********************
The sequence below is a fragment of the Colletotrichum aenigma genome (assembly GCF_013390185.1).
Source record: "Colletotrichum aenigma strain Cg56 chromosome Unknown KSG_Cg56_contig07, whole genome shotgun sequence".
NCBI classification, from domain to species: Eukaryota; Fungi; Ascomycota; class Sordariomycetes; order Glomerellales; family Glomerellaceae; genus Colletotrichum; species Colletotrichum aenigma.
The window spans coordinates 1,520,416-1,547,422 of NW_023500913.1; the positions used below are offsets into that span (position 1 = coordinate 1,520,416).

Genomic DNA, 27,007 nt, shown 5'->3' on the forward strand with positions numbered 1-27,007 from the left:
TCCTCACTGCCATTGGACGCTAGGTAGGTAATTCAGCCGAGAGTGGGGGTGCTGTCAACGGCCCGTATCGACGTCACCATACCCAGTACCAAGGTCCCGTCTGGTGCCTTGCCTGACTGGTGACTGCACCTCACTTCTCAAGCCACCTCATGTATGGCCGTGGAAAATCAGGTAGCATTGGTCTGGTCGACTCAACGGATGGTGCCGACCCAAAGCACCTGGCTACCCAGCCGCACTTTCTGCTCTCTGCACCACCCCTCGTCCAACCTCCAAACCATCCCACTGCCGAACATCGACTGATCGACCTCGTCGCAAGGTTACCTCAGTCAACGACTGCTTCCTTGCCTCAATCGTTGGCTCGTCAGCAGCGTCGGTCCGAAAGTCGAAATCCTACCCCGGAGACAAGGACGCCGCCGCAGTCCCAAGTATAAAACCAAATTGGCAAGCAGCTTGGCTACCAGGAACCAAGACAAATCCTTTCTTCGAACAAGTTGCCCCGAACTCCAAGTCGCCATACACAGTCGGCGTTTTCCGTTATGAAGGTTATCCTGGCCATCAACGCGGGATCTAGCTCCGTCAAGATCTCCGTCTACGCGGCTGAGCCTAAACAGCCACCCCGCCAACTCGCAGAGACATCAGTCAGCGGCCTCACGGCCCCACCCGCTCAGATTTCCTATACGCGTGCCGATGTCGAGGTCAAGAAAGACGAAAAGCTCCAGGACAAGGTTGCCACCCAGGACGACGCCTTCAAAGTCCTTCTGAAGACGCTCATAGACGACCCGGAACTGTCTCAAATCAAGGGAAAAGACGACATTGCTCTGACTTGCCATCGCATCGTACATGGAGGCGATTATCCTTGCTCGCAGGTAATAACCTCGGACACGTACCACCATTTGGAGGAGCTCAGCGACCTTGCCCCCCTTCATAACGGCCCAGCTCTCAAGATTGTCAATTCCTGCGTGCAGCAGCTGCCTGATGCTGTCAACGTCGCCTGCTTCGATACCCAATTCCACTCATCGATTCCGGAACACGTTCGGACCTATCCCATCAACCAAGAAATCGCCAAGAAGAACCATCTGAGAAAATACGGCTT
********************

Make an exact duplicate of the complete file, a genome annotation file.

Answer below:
The sequence below is a fragment of the Colletotrichum aenigma genome (assembly GCF_013390185.1).
Source record: "Colletotrichum aenigma strain Cg56 chromosome Unknown KSG_Cg56_contig07, whole genome shotgun sequence".
NCBI classification, from domain to species: Eukaryota; Fungi; Ascomycota; class Sordariomycetes; order Glomerellales; family Glomerellaceae; genus Colletotrichum; species Colletotrichum aenigma.
The window spans coordinates 1,520,416-1,547,422 of NW_023500913.1; the positions used below are offsets into that span (position 1 = coordinate 1,520,416).

Genomic DNA, 27,007 nt, shown 5'->3' on the forward strand with positions numbered 1-27,007 from the left:
TCCTCACTGCCATTGGACGCTAGGTAGGTAATTCAGCCGAGAGTGGGGGTGCTGTCAACGGCCCGTATCGACGTCACCATACCCAGTACCAAGGTCCCGTCTGGTGCCTTGCCTGACTGGTGACTGCACCTCACTTCTCAAGCCACCTCATGTATGGCCGTGGAAAATCAGGTAGCATTGGTCTGGTCGACTCAACGGATGGTGCCGACCCAAAGCACCTGGCTACCCAGCCGCACTTTCTGCTCTCTGCACCACCCCTCGTCCAACCTCCAAACCATCCCACTGCCGAACATCGACTGATCGACCTCGTCGCAAGGTTACCTCAGTCAACGACTGCTTCCTTGCCTCAATCGTTGGCTCGTCAGCAGCGTCGGTCCGAAAGTCGAAATCCTACCCCGGAGACAAGGACGCCGCCGCAGTCCCAAGTATAAAACCAAATTGGCAAGCAGCTTGGCTACCAGGAACCAAGACAAATCCTTTCTTCGAACAAGTTGCCCCGAACTCCAAGTCGCCATACACAGTCGGCGTTTTCCGTTATGAAGGTTATCCTGGCCATCAACGCGGGATCTAGCTCCGTCAAGATCTCCGTCTACGCGGCTGAGCCTAAACAGCCACCCCGCCAACTCGCAGAGACATCAGTCAGCGGCCTCACGGCCCCACCCGCTCAGATTTCCTATACGCGTGCCGATGTCGAGGTCAAGAAAGACGAAAAGCTCCAGGACAAGGTTGCCACCCAGGACGACGCCTTCAAAGTCCTTCTGAAGACGCTCATAGACGACCCGGAACTGTCTCAAATCAAGGGAAAAGACGACATTGCTCTGACTTGCCATCGCATCGTACATGGAGGCGATTATCCTTGCTCGCAGGTAATAACCTCGGACACGTACCACCATTTGGAGGAGCTCAGCGACCTTGCCCCCCTTCATAACGGCCCAGCTCTCAAGATTGTCAATTCCTGCGTGCAGCAGCTGCCTGATGCTGTCAACGTCGCCTGCTTCGATACCCAATTCCACTCATCGATTCCGGAACACGTTCGGACCTATCCCATCAACCAAGAAATCGCCAAGAAGAACCATCTGAGAAAATACGGCTT